A year after a summit was called to address long-running complaints over the decline of the showpiece thoroughfare, the new blueprint suggests significant change on almost every part of the Royal Mile.
Council leaders say they want to transform the Royal Mile from an under-achieving tourist attraction to the “world’s best cultural living street” under a plan expected to be implemented from the autumn of this year.
Key aims include persuading the droves of tourists who descend on Edinburgh Castle to visit the bottom of the Royal Mile, and doing more to promote the area outwith the peak summer months.
Measures have been devised to tackle overcrowding on the pavements of the Lawnmarket and Castlehill, where traffic restrictions are likely to be introduced. Plans to clamp down on antisocial behaviour and late-night disorder in the middle section of the Royal Mile will address concerns about begging and disruption from nightspots and “party flats”.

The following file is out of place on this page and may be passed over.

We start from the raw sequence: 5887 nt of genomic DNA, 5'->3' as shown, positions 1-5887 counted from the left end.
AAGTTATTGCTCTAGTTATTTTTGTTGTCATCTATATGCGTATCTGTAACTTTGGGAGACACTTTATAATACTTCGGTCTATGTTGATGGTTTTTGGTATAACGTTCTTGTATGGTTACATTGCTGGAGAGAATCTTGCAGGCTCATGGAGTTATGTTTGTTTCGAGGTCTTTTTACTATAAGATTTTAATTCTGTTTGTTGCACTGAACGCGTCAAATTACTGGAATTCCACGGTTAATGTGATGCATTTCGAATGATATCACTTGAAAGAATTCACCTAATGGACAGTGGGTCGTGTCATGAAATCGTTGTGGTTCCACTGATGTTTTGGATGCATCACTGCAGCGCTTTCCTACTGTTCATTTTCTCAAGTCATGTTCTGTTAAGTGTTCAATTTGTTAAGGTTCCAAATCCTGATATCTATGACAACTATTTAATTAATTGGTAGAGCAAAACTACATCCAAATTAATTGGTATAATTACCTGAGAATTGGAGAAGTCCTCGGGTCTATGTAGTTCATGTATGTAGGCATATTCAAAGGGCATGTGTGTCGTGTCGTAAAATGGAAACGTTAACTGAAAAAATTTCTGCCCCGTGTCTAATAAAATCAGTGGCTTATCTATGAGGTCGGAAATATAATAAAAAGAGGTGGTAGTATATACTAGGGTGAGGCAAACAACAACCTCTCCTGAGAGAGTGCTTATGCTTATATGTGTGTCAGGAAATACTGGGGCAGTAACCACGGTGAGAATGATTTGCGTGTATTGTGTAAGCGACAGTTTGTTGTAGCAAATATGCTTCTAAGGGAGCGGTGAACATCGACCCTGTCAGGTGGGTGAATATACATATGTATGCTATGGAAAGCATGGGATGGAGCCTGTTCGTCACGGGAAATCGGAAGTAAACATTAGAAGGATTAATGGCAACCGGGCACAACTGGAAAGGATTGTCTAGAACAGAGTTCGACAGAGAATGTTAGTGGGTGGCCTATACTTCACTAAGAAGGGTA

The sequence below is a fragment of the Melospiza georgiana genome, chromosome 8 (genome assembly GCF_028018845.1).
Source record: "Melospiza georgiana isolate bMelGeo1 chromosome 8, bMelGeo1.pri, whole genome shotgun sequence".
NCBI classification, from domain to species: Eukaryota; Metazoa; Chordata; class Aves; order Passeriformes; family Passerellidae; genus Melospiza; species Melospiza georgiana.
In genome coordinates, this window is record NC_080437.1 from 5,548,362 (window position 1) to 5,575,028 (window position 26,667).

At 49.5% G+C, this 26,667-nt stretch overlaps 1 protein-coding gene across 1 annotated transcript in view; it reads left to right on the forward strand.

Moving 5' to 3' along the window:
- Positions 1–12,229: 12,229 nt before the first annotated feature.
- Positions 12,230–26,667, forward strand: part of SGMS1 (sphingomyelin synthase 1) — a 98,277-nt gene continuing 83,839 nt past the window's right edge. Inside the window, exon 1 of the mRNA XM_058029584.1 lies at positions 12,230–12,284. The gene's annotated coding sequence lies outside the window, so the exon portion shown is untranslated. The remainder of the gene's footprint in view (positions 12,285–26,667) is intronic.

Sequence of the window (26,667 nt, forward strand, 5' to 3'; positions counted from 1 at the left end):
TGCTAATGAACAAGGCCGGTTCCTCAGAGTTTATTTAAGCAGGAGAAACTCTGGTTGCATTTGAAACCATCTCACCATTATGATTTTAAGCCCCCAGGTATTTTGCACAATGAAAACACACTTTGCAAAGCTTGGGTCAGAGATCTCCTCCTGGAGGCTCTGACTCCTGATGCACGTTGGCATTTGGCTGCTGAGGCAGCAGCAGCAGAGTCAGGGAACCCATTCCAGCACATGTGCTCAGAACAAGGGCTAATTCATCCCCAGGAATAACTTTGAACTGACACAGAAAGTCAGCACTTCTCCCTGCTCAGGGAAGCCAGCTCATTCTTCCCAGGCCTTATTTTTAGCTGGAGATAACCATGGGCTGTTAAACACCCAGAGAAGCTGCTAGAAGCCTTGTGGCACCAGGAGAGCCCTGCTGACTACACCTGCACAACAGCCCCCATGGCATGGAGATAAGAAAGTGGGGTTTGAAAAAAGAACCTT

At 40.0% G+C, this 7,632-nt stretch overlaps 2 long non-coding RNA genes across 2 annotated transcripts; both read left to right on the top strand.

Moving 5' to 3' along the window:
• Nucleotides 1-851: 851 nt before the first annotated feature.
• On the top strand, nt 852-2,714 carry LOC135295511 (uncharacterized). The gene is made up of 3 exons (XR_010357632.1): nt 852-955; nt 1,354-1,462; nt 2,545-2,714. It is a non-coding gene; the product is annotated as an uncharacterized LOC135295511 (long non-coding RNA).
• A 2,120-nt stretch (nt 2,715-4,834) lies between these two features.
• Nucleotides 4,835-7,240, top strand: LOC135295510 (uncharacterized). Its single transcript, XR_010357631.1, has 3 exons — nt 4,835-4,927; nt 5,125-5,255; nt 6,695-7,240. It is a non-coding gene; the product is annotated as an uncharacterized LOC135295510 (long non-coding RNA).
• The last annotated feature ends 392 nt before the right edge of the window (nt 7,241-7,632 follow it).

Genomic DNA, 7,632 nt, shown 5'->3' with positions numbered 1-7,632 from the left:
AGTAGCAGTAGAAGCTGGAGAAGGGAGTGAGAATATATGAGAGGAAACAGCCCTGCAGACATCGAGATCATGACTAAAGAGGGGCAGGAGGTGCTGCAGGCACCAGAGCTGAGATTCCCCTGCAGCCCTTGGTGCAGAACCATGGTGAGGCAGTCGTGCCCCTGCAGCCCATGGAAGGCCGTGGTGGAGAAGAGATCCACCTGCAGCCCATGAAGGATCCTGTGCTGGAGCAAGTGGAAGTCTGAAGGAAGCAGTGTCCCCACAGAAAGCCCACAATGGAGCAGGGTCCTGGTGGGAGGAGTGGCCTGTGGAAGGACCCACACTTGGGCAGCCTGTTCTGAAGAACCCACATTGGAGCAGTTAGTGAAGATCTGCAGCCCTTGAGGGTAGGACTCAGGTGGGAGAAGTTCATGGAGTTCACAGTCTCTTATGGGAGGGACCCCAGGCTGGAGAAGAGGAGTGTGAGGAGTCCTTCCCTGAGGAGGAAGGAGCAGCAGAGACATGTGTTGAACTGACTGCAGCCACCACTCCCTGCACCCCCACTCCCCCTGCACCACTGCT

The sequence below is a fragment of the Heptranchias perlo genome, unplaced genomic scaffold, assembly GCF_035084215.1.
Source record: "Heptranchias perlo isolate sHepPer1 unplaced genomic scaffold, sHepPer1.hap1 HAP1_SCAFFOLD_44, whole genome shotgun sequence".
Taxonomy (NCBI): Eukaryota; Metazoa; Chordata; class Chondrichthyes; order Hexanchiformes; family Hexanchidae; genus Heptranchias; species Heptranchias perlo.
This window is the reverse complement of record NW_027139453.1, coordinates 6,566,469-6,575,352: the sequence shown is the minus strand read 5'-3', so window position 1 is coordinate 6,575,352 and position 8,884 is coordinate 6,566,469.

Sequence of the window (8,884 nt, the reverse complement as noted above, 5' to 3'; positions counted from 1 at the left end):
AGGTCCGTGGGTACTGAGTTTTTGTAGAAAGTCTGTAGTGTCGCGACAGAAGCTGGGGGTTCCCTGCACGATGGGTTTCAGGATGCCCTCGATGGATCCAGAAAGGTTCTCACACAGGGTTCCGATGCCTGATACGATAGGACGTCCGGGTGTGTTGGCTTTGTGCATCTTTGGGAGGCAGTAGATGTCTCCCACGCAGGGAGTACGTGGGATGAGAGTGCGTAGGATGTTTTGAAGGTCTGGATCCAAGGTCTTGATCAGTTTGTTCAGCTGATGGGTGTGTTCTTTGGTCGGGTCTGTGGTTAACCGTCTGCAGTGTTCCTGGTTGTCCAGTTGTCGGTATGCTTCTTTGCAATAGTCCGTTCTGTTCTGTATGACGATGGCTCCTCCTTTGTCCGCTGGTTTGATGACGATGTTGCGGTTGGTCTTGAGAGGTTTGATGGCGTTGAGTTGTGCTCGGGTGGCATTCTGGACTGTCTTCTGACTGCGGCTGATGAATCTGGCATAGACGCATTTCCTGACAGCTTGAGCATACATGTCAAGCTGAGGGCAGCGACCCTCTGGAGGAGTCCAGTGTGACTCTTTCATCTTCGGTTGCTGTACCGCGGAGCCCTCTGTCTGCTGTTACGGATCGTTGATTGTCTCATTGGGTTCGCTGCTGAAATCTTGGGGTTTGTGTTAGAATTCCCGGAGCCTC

Tough rules to tackle rubbish left out on the street and unsightly “clutter” used to promote “tartan tat shops” are also expected to be brought in. In the bottom half of the Royal Mile, motorists and taxi drivers face restrictions, banning them from the stretch between Niddry Street and St Mary’s Street, while the council is also looking to lower the speed limit.
Traffic calming measures are being explore for the junction where the Scottish Parliament building meets the Palace of Holyroodhouse. Among the more controversial measures are likely to be curbing parking levels on Edinburgh Castle esplanade, which is the responsibility of Historic Scotland, relocating bus tours off the Royal Mile, and trying to turn the lower part of the Royal Mile into a “low emissions zone” to reduce traffic levels.
A new Royal Mile Charter is also expected to be drawn up with businesses over the next year in a bid to reach agreement on how to tackle graffiti, problems with trade waste and display of goods outside shops.
Last year’s Royal Mile summit, held at the Hub building on Castlehill, heard a string of complaints that the Royal Mile was letting down the capital’s tourism industry due to poor-quality road surfaces, unsafe and unwelcoming historic closes, and the quality of its shops.